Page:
Wringer

( 171 )

Overview

Palmer LaRue is running out of birthdays. For as long as he can remember, he's dreaded the day he turns ten — the day he'll take his place beside all the other ten-year-old boys in town, the day he'll be a wringer. But Palmer doesn't want to be a wringer. It's one of the first things he learned about himself and it's one of the biggest things he has to hide. In Palmer's town being a wringer is an honor, a tradition passed down from father to son. Palmer can't stop himself from being a wringer just like he can't ...

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Overview

Palmer LaRue is running out of birthdays. For as long as he can remember, he's dreaded the day he turns ten — the day he'll take his place beside all the other ten-year-old boys in town, the day he'll be a wringer. But Palmer doesn't want to be a wringer. It's one of the first things he learned about himself and it's one of the biggest things he has to hide. In Palmer's town being a wringer is an honor, a tradition passed down from father to son. Palmer can't stop himself from being a wringer just like he can't stop himself from growing one year older, just like he can't stand up to a whole town — right? Newbery Medal winner Jerry Spinelli's most powerful novel yet is a gripping tale of how one boy learns how not to be afraid.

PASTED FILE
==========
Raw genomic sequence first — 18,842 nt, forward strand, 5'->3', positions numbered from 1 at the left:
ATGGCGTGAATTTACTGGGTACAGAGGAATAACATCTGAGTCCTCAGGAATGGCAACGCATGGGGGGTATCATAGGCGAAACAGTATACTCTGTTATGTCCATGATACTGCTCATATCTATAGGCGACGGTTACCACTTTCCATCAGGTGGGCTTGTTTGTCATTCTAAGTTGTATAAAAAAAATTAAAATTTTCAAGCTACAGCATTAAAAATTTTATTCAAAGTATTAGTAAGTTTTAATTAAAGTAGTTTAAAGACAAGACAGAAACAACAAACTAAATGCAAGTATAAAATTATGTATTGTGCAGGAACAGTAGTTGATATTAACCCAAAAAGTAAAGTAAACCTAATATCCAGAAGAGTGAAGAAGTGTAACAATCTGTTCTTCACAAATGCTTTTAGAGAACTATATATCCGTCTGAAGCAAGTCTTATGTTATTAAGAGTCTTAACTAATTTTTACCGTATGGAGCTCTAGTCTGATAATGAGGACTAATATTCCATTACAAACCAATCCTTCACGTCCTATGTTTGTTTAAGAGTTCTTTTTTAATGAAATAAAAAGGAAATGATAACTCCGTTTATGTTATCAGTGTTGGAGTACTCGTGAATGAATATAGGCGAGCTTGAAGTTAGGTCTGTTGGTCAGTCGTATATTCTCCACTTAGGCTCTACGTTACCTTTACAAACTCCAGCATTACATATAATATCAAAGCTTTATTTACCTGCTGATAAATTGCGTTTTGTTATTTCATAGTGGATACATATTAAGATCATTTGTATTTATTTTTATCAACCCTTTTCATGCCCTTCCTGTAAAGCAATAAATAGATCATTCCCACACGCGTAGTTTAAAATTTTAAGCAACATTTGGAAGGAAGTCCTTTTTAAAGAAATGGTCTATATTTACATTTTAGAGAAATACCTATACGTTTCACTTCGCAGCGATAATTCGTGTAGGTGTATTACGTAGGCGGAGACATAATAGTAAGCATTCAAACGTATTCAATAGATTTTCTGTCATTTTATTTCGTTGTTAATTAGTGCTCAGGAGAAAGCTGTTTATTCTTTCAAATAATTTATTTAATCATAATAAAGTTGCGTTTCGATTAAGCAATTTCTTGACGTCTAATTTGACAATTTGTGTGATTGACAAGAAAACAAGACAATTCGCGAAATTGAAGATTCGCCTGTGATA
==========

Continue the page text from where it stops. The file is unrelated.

As Palmer comes of age, he must either accept the violence of being a wringer at his town's annual Pigeon Day or find the courage to oppose it.

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Editorial Reviews

Children's Literature - Marilyn Courtot
Palmer is in heaven. He has reached the age of nine and the local gang members have deigned to come to his birthday party. After the "Treatment," Palmer changes and even joins the taunting of his younger neighbor Dorothy. Through it all, Palmer worries about become a Wringer. At the age of ten, boys in the town help out at the pigeon shoot by wringing the necks of the wounded birds. To make matters worse, Palmer befriends a pigeon that becomes his pet. He must keep its presence hidden from the gang and his family. Only Dorothy shares his secret. The story moves at a fast pace and the tension never lets up. Palmer's final epiphany is a welcome relief.
School Library Journal
Gr 4-8When Palmer LaRue turns nine, he becomes one of the guys. Now a member of a popular gang, with the cool nickname of Snots, life is looking very good, except for one thing. He is now only a year away from becoming a wringer, one of the 10-year-old boys who break the necks of wounded birds in the town's annual pigeon shoot. Unlike his pals who can't wait for that privilege, Palmer dreads it. To make matters worse, a stray pigeon shows up at his window, and soon he is feeding and sheltering it in his room. His life becomes a balancing act of hanging out with the guys, who hate pigeons, and attending to his new pet, Nipper, and Palmer is required to go to great lengths to keep the two worlds apart. When he turns 10, and the pigeon shoot rolls around, the boy is forced to take a stand, and eventually has to rescue Nipper from being killed. Spinelli's characters are memorable, convincing, and both endearing and villainous; and they are involved in a plot that, from the first page, is riveting. The story is told in language simple enough for young readers, yet elegant enough for adults. There is humor, suspense, a bird with personality, and a moral dilemma familiar to everyone: how does one stand up for one's beliefs when they will be very unpopular? A wide audience will enjoy this thought-provoking book.Tim Rausch, Crescent View Middle School, Sandy, UT